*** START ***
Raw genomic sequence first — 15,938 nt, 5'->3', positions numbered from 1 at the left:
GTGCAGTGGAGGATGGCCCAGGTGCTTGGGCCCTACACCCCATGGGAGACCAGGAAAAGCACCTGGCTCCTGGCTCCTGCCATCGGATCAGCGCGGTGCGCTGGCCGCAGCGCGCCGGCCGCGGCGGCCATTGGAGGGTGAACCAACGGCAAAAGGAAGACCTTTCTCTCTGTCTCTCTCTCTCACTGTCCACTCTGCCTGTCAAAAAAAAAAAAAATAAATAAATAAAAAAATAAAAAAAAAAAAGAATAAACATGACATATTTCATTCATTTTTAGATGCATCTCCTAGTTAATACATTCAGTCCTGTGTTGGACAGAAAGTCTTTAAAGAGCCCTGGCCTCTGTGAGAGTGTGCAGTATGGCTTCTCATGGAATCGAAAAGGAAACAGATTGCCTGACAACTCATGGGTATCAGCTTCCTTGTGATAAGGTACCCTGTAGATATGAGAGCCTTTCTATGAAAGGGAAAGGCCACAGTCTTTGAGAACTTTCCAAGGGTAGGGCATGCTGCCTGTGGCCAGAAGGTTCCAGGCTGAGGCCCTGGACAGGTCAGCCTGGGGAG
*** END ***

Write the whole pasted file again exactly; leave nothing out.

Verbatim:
Raw genomic sequence first — 15,938 nt, 5'->3', positions numbered from 1 at the left:
GTGCAGTGGAGGATGGCCCAGGTGCTTGGGCCCTACACCCCATGGGAGACCAGGAAAAGCACCTGGCTCCTGGCTCCTGCCATCGGATCAGCGCGGTGCGCTGGCCGCAGCGCGCCGGCCGCGGCGGCCATTGGAGGGTGAACCAACGGCAAAAGGAAGACCTTTCTCTCTGTCTCTCTCTCTCACTGTCCACTCTGCCTGTCAAAAAAAAAAAAAATAAATAAATAAAAAAATAAAAAAAAAAAAGAATAAACATGACATATTTCATTCATTTTTAGATGCATCTCCTAGTTAATACATTCAGTCCTGTGTTGGACAGAAAGTCTTTAAAGAGCCCTGGCCTCTGTGAGAGTGTGCAGTATGGCTTCTCATGGAATCGAAAAGGAAACAGATTGCCTGACAACTCATGGGTATCAGCTTCCTTGTGATAAGGTACCCTGTAGATATGAGAGCCTTTCTATGAAAGGGAAAGGCCACAGTCTTTGAGAACTTTCCAAGGGTAGGGCATGCTGCCTGTGGCCAGAAGGTTCCAGGCTGAGGCCCTGGACAGGTCAGCCTGGGGAG